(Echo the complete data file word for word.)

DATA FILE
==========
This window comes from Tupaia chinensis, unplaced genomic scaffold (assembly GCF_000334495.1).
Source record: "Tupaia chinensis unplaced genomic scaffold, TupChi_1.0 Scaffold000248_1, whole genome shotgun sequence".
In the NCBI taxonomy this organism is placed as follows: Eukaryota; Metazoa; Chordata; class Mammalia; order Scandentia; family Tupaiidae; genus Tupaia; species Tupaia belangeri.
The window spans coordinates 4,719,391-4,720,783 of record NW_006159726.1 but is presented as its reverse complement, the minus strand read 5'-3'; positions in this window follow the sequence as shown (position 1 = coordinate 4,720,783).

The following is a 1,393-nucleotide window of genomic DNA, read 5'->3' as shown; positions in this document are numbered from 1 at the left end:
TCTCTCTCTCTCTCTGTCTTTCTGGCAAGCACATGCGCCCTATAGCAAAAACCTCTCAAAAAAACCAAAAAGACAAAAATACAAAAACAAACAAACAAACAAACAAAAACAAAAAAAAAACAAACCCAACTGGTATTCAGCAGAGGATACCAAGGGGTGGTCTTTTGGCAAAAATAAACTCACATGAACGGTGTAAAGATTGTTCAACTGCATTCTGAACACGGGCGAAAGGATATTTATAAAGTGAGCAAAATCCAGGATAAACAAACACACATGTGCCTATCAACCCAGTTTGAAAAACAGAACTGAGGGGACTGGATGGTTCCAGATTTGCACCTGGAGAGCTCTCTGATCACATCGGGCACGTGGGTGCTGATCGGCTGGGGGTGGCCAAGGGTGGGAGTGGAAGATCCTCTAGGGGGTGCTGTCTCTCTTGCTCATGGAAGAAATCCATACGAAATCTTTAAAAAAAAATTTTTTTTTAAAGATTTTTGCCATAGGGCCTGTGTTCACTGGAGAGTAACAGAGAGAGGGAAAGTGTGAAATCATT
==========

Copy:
This window comes from Tupaia chinensis, unplaced genomic scaffold (assembly GCF_000334495.1).
Source record: "Tupaia chinensis unplaced genomic scaffold, TupChi_1.0 Scaffold000248_1, whole genome shotgun sequence".
In the NCBI taxonomy this organism is placed as follows: Eukaryota; Metazoa; Chordata; class Mammalia; order Scandentia; family Tupaiidae; genus Tupaia; species Tupaia belangeri.
The window spans coordinates 4,719,391-4,720,783 of record NW_006159726.1 but is presented as its reverse complement, the minus strand read 5'-3'; positions in this window follow the sequence as shown (position 1 = coordinate 4,720,783).

The following is a 1,393-nucleotide window of genomic DNA, read 5'->3' as shown; positions in this document are numbered from 1 at the left end:
TCTCTCTCTCTCTCTGTCTTTCTGGCAAGCACATGCGCCCTATAGCAAAAACCTCTCAAAAAAACCAAAAAGACAAAAATACAAAAACAAACAAACAAACAAACAAAAACAAAAAAAAAACAAACCCAACTGGTATTCAGCAGAGGATACCAAGGGGTGGTCTTTTGGCAAAAATAAACTCACATGAACGGTGTAAAGATTGTTCAACTGCATTCTGAACACGGGCGAAAGGATATTTATAAAGTGAGCAAAATCCAGGATAAACAAACACACATGTGCCTATCAACCCAGTTTGAAAAACAGAACTGAGGGGACTGGATGGTTCCAGATTTGCACCTGGAGAGCTCTCTGATCACATCGGGCACGTGGGTGCTGATCGGCTGGGGGTGGCCAAGGGTGGGAGTGGAAGATCCTCTAGGGGGTGCTGTCTCTCTTGCTCATGGAAGAAATCCATACGAAATCTTTAAAAAAAAATTTTTTTTTAAAGATTTTTGCCATAGGGCCTGTGTTCACTGGAGAGTAACAGAGAGAGGGAAAGTGTGAAATCATT